Not only in this country but in the entire world, Ganga signifies not just a mere stream of water but it stands for the numerous streams of Indian culture, the evolution and the eternal continuity of Indian civilization and the power to redeem the fallen. The visible Ganga is a flow of water, from the point of view of faith and philosophy she is the Goddess Makrasanastha, and at the transcendental level she is considered to be Saccidananda-svarupa Brahmadravarupini. Even one dip in her water is able to wash away the accumulated sins of many past lives.
As the immeasurable waters of Ganga can not be contained in any vessel, similarly the Vedas, Puranas and later literature have not been able to contain her majesty. For this reason, until today the glorification of Ganga happens to be a sacred act for poets. In the words of Panditraj Jagannath, the creator of the great literary work Rasaganga-dhara (Gangalahari), she is 'Quintessence of the Vedas' and the 'embodied punya of great souls'.
Ganga Lahari Waves as generated in the rivers either naturally or by disturbances created by the wind. By entitling his book Ganga Lahari ('The waves of the Ganga'), the poet is drawing our attention to his inherent reverence for Ganga and also to the waves created by the act that made him an outcaste. Punditraj Jagannath was an ocean of scholarship. The salient features seen in the entire collection of his creative writings are embedded in his Ganga Lahari too. One finds here at every step aesthetic beauty, ornate style, beauty of emotions, maturity of scholarship and effectiveness. The way of making a statement is peerless. His scholarship expresses itself like a fierce lion which is irrepressible but even there it is not bereft of soft rhymes, graceful expressions, mature prose, exquisite beauty, appealing thoughts as well as practical views. For this reason he says in the 4 sloka of the book "O Ganga! On obtaining your shelter I have ignored all the gods", but at the same time he also supplicates, "please do not be indifferent to me, to who then shall I go for shelter?" Therefore, in the 40th sloka of the book in which the poet celebrates the victory of the waves of Ganga, there too he delineates authentically the cause of he beginning of these and the state of Parvati's angry mind. This book is a total exposition of various aspects of Ganga: the metaphysical, the divine and the practical.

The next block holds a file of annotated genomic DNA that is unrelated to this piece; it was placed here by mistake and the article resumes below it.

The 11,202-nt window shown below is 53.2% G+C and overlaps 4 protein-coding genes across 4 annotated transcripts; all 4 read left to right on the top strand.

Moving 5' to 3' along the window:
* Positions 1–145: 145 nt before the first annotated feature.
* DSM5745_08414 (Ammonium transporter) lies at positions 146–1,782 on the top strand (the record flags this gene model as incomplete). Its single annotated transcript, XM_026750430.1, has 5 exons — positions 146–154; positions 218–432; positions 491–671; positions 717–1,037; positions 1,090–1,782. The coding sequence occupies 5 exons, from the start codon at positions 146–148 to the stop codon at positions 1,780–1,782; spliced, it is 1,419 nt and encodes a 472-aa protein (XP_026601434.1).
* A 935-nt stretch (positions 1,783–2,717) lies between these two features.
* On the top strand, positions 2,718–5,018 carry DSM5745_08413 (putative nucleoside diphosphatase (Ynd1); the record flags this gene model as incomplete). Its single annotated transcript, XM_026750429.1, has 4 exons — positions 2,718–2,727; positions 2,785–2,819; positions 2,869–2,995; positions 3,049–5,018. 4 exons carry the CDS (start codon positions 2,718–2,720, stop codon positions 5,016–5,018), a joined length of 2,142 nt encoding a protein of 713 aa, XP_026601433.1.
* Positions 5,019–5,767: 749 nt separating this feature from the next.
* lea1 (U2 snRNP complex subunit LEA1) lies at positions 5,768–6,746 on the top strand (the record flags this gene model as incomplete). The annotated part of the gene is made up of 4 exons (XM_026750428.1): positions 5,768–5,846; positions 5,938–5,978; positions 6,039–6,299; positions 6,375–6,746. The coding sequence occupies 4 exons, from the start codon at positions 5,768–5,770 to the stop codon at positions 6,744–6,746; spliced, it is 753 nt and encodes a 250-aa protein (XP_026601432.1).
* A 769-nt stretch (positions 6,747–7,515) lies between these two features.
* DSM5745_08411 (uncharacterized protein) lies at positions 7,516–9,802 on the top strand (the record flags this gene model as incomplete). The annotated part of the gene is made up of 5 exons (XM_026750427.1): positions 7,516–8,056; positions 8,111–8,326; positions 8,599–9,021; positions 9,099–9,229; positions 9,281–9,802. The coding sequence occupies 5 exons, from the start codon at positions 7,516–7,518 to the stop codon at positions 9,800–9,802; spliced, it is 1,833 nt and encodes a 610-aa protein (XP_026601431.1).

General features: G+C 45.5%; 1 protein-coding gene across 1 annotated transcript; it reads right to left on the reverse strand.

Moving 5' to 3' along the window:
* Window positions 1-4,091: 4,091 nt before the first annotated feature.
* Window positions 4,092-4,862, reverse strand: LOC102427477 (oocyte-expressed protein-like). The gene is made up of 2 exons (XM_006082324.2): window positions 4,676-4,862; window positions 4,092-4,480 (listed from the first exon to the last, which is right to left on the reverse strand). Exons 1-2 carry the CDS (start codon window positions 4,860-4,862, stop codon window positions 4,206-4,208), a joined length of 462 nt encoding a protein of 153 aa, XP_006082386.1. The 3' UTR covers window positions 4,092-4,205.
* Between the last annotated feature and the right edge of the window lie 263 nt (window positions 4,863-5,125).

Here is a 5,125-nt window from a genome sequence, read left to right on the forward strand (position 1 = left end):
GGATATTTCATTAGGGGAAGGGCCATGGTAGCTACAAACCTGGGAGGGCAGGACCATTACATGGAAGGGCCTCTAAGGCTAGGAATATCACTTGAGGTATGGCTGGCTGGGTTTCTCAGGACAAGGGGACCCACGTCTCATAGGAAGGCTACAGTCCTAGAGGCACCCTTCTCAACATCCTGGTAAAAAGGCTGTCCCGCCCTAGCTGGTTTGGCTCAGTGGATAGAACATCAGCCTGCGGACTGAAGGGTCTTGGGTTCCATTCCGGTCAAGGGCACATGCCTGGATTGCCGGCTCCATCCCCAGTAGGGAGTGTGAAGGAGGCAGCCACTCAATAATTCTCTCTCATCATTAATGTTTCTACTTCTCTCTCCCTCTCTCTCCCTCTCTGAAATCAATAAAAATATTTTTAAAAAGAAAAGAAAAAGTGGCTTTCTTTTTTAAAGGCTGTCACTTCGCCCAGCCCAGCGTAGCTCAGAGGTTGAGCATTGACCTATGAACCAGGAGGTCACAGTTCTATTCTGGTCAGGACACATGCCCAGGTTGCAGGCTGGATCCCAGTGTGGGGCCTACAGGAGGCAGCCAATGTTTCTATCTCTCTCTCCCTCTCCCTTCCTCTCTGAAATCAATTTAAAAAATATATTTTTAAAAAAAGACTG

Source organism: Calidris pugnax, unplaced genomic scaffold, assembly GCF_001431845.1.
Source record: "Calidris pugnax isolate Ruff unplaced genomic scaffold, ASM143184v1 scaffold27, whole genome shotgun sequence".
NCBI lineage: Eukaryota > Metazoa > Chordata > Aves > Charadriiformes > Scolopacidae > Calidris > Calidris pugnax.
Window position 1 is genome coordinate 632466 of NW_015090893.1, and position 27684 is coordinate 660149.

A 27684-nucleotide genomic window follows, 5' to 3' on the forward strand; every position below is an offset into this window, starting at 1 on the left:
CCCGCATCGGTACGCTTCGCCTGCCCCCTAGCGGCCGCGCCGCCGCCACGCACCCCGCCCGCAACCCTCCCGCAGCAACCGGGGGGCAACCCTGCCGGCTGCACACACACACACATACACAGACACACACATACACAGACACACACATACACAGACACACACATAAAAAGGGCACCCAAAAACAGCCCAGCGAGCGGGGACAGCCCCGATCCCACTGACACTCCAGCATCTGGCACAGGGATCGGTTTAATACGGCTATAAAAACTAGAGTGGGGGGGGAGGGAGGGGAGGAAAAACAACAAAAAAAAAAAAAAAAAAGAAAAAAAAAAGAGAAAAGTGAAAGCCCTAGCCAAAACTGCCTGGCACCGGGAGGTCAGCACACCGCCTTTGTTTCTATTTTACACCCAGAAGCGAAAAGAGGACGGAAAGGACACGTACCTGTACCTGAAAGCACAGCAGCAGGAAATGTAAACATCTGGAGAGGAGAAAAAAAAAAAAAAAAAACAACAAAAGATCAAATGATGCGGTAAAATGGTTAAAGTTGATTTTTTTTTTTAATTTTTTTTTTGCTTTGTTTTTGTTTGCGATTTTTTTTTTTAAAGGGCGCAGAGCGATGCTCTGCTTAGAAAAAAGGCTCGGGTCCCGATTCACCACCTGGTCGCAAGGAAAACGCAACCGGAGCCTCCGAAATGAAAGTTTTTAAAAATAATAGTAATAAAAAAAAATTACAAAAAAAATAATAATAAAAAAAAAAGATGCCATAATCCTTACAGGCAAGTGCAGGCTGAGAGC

The author: Panditraja Jagannatha Panditraj Jagannath was a great Sanskrit scholar and critic. He was born in South India in a Tailang Brahmin family. His parents were Peru Bhatt and Lakshmi Devi. After the completion of his studies he came to Delhi to get some stipend and went to the court of the then Mughal Emperor Shahjahan (r. 1628-1658) but failed to draw his attention. While going back rejected, he composed a verse. 'Either the Lord of Delhi (i.e. Shahjahan) or God can alone fulfill the needs of a human being. The help extended by any other king will get exhausted in buying victuals." When the courtiers drew the emperor's attention to this verse he was very pleased. He not only rewarded the poet, but also adorned him with the honorific title of 'Panditraja' ('King of pandit') and requested him to teach Sanskrit to his son Darashikoh. The entire span of Panditraj's youth was thus spent in the company of the emperor, as he himself acknowledged in his verses. He was one of the very close associates of Shahjahan and used to play chess with him.
Back Of The Book
Ganga signifies not just a mere stream of water but it stands for the numerous streams of Indian culture, the evolution and the eternal continuity of Indian civilization and the power to redeem the fallen. The visible Ganga is a flow of water, from the point of view of faith and philosophy she is the Goddess Makarasanastha, and at the transcendental level she is considered to be Saccidananda-svarupa Brahmadravarupini.
Ganga Lahari is the most known poem in praise of Ganga. Panditraj Jagannath, displaying his immense scholarship and mastery of Sanskrit, wrote this stotra, presented here is Sanskrit, English and Hindi, which has become a symbol of the love of Indian culture for this river-goddess.
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